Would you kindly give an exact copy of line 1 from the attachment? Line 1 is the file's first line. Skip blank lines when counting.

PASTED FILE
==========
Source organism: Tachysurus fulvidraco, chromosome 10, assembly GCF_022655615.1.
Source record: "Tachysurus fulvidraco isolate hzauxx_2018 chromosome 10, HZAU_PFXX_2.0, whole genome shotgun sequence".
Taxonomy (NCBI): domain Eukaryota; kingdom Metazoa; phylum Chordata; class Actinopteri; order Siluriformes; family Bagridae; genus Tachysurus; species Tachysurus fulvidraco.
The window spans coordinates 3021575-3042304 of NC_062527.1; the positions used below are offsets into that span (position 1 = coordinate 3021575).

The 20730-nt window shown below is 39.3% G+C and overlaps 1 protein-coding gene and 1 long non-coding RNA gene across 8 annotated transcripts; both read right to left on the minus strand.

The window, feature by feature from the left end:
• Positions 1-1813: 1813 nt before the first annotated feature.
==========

Source organism: Tachysurus fulvidraco, chromosome 10, assembly GCF_022655615.1.